ENVI Committee - Exchange of views with Swedish environment activist Greta Thunberg

Greta Thunberg

Conscious Soul

Through her courage and work with the realities of our time, Greta Thunberg is a model for enlivened thinking and the rejection of dead thoughts and forms.

In an interview on December 27, 2021, Greta Thunberg gave an update on her thinking about the climate crisis. She said the recent COP26 conference on climate was only a PR event and a failure, noting that in the final document “they even watered down the ‘blah blah blah.’ Until now they had never even mentioned fossil fuels as the source of the problem, and now when they finally did, they changed the wording from “phasing out” to “phasing down.” She said that until something is set forth that actually leads to increased ambition, the document doesn’t mean anything.

A Decision Point

Rudolf Steiner’s series of 29 meditations on The Michael Mystery, given at the end of his life between August 1924 and March 1925 frame his thoughts in the context of the development of the Consciousness Soul. He notes that we are at a decision point. Will we choose to enliven our dead, abstract thoughts with living, independent forces from the spiritual world, or will we continue on the current path of destruction, seeing the world only materially?

Countless people are already bearing the brunt of the climate crisis, and have been doing so for a long time. This is not just a problem of the future. Thunberg notes that the principles we need to understand are time and resource-related. In other words, we have very limited time, we are using up the carbon dioxide budget right now, no matter which carbon dioxide budget you go for, and that cannot be undone in the future. The goal of keeping warming to 1.5 degrees Celsius is not safe. It is already 1.1 or 1.2, and people are already suffering. This is here and now.

Enlivened Moral Thinking to Meet the Crisis

Our clear thoughts need to be enlivened by the moral imperatives of the cosmos. Greta gives an example of this when she says: “Since there are no binding agreements that safely put us towards a safe future for life on Earth as we know it, that means that we have to use morals, and we have to be able to feel empathy with one another. That is all we have right now. Some people say that we shouldn’t use guilt or this sense of morality. But that is, quite frankly, the only thing that we have to use. So, therefore, we have to use it. And we have to make sure that we don’t lose that connection. We have to realize that we’re in it for the long run and that we need to take care of each other.”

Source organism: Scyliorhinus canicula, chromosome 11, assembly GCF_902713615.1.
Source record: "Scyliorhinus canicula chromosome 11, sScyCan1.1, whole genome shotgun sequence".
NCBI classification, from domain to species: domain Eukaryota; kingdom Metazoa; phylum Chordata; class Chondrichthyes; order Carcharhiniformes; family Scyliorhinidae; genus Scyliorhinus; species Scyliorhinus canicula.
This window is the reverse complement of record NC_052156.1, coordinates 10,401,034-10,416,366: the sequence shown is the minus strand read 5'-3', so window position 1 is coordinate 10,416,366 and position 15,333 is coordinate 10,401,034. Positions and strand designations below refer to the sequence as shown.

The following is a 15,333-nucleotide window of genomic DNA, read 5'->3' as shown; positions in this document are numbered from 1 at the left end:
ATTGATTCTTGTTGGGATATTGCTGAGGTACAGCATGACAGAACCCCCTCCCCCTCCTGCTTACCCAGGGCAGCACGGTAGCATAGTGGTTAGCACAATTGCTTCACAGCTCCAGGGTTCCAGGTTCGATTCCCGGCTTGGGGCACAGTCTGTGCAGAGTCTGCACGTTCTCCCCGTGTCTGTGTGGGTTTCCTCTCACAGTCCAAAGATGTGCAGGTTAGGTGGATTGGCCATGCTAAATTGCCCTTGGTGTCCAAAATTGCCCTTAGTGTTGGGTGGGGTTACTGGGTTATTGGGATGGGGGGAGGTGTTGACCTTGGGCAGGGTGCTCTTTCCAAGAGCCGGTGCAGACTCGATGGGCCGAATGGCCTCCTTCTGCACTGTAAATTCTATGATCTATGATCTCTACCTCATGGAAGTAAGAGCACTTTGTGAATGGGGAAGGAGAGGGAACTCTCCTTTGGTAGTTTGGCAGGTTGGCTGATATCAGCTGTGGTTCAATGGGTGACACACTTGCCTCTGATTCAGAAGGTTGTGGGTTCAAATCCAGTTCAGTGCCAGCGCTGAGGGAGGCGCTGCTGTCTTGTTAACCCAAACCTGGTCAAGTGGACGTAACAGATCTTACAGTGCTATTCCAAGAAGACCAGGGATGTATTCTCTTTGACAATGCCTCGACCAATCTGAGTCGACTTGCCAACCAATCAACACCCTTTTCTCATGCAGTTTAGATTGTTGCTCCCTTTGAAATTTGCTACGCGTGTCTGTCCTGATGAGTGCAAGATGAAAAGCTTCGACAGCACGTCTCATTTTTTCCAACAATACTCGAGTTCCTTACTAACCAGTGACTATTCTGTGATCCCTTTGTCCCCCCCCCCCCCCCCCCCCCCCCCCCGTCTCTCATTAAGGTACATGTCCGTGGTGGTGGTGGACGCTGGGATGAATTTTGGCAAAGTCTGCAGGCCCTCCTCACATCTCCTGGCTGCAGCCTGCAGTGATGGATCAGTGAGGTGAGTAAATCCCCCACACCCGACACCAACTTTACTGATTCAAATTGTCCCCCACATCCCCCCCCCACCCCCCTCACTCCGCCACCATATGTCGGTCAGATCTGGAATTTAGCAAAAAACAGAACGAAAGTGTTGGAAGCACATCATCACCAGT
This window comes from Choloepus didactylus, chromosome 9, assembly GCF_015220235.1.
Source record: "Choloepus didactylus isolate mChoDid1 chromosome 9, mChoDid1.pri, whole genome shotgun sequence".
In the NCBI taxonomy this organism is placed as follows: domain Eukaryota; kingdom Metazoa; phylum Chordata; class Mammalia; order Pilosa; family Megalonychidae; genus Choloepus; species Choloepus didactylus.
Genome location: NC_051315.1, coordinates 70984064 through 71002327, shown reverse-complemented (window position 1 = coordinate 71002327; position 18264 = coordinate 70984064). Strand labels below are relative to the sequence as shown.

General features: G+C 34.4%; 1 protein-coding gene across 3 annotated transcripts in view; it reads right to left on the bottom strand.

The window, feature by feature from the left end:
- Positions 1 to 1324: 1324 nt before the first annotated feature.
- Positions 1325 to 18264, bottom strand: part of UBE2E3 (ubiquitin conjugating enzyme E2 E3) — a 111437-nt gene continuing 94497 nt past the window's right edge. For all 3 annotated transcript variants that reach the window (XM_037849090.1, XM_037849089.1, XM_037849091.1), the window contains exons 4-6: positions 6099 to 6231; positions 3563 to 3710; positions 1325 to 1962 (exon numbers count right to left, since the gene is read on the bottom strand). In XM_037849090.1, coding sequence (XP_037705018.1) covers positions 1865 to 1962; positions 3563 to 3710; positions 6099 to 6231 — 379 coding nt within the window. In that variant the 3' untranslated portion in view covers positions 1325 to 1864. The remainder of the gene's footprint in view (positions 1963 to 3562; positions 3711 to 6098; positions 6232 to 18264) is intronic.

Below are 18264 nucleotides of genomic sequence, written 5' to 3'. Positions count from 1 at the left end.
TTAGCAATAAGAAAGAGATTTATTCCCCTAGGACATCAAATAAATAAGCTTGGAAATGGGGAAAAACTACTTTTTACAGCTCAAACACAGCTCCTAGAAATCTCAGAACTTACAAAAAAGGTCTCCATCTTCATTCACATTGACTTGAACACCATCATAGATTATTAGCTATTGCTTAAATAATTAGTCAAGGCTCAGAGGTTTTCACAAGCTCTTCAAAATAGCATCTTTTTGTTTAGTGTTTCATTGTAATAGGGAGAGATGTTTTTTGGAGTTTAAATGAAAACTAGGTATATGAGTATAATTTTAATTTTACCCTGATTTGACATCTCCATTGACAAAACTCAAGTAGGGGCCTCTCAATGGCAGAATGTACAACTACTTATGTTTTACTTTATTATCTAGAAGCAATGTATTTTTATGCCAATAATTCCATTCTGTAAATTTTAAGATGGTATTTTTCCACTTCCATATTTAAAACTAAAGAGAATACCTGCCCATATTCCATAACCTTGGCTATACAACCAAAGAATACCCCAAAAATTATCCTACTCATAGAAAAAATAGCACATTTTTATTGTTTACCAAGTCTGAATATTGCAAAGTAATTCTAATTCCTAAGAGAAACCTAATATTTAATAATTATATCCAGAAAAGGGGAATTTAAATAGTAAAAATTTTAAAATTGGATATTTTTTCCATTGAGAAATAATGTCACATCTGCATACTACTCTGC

Finally, when asked if she can imagine what the world looks like in 30 years, she says “I have no idea. I try not to think about that too much. I try to rather do as much as I can in the now and change the future instead of overthinking the future. Hopefully, we will take care of this, however that would look. But no matter what happens, if we continue to ignore it, the consequences are going to be much, much worse.”

That Good May Become

Greta Thunberg. Photo: Marcus Ohlsson; originally published in The Washington Post Magazine

In her will to act, enlivening the idea of the reality of the physics of global warming with the moral forces available to humanity, Greta is an inspiring example of a conscious soul, meeting the needs of our time. Her gaze in this recent photo asks a question: “Are you aware of the severity of the crisis we are in?” Perhaps her chin in her hand is an expression of the weight she feels of how little consciousness we have. Yet, along with this, one can sense in her a feeling of hope, of not giving up, of an enduring commitment. Can we take this as inspiration and found with our hearts and direct with our heads, so that good can come from our conscious willing?

Image: Greta Thunberg during the ENVI Committee in the European Parliament on March 4th, 2020. Photo: Laurie Dieffembacq. Source: EP/ European Union 2020

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